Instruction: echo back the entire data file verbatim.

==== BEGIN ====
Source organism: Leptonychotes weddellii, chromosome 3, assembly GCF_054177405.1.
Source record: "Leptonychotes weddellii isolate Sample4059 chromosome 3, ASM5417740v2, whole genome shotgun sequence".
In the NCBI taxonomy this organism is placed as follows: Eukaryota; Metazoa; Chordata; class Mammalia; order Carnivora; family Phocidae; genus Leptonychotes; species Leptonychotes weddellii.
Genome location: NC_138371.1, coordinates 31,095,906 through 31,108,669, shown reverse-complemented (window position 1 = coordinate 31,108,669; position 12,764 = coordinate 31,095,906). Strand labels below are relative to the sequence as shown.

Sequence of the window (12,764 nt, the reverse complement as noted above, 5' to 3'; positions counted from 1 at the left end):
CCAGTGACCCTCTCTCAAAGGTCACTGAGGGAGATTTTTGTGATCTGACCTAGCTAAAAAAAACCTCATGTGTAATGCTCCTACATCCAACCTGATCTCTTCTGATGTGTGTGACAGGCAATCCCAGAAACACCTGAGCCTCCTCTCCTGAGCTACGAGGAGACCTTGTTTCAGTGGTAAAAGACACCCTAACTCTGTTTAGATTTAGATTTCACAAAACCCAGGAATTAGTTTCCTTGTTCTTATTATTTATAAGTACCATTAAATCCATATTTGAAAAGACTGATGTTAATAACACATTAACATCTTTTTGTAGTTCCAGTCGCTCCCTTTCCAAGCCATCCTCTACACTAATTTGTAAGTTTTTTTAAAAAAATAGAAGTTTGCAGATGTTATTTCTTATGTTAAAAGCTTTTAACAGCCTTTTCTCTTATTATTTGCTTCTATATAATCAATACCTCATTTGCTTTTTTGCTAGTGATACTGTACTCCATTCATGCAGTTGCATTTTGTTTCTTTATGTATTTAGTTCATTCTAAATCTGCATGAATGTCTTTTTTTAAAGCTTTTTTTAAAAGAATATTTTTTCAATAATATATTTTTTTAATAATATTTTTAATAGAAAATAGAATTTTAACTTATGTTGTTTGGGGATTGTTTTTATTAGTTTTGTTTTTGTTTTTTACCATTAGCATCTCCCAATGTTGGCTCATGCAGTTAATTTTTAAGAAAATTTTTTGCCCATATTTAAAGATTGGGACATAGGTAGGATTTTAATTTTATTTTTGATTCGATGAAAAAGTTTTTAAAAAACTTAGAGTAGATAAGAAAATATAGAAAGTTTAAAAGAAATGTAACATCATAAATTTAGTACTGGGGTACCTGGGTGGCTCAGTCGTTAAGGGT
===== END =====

Source organism: Leptonychotes weddellii, chromosome 3, assembly GCF_054177405.1.
Source record: "Leptonychotes weddellii isolate Sample4059 chromosome 3, ASM5417740v2, whole genome shotgun sequence".
In the NCBI taxonomy this organism is placed as follows: Eukaryota; Metazoa; Chordata; class Mammalia; order Carnivora; family Phocidae; genus Leptonychotes; species Leptonychotes weddellii.
Genome location: NC_138371.1, coordinates 31,095,906 through 31,108,669, shown reverse-complemented (window position 1 = coordinate 31,108,669; position 12,764 = coordinate 31,095,906). Strand labels below are relative to the sequence as shown.

Sequence of the window (12,764 nt, the reverse complement as noted above, 5' to 3'; positions counted from 1 at the left end):
CCAGTGACCCTCTCTCAAAGGTCACTGAGGGAGATTTTTGTGATCTGACCTAGCTAAAAAAAACCTCATGTGTAATGCTCCTACATCCAACCTGATCTCTTCTGATGTGTGTGACAGGCAATCCCAGAAACACCTGAGCCTCCTCTCCTGAGCTACGAGGAGACCTTGTTTCAGTGGTAAAAGACACCCTAACTCTGTTTAGATTTAGATTTCACAAAACCCAGGAATTAGTTTCCTTGTTCTTATTATTTATAAGTACCATTAAATCCATATTTGAAAAGACTGATGTTAATAACACATTAACATCTTTTTGTAGTTCCAGTCGCTCCCTTTCCAAGCCATCCTCTACACTAATTTGTAAGTTTTTTTAAAAAAATAGAAGTTTGCAGATGTTATTTCTTATGTTAAAAGCTTTTAACAGCCTTTTCTCTTATTATTTGCTTCTATATAATCAATACCTCATTTGCTTTTTTGCTAGTGATACTGTACTCCATTCATGCAGTTGCATTTTGTTTCTTTATGTATTTAGTTCATTCTAAATCTGCATGAATGTCTTTTTTTAAAGCTTTTTTTAAAAGAATATTTTTTCAATAATATATTTTTTTAATAATATTTTTAATAGAAAATAGAATTTTAACTTATGTTGTTTGGGGATTGTTTTTATTAGTTTTGTTTTTGTTTTTTACCATTAGCATCTCCCAATGTTGGCTCATGCAGTTAATTTTTAAGAAAATTTTTTGCCCATATTTAAAGATTGGGACATAGGTAGGATTTTAATTTTATTTTTGATTCGATGAAAAAGTTTTTAAAAAACTTAGAGTAGATAAGAAAATATAGAAAGTTTAAAAGAAATGTAACATCATAAATTTAGTACTGGGGTACCTGGGTGGCTCAGTCGTTAAGGGT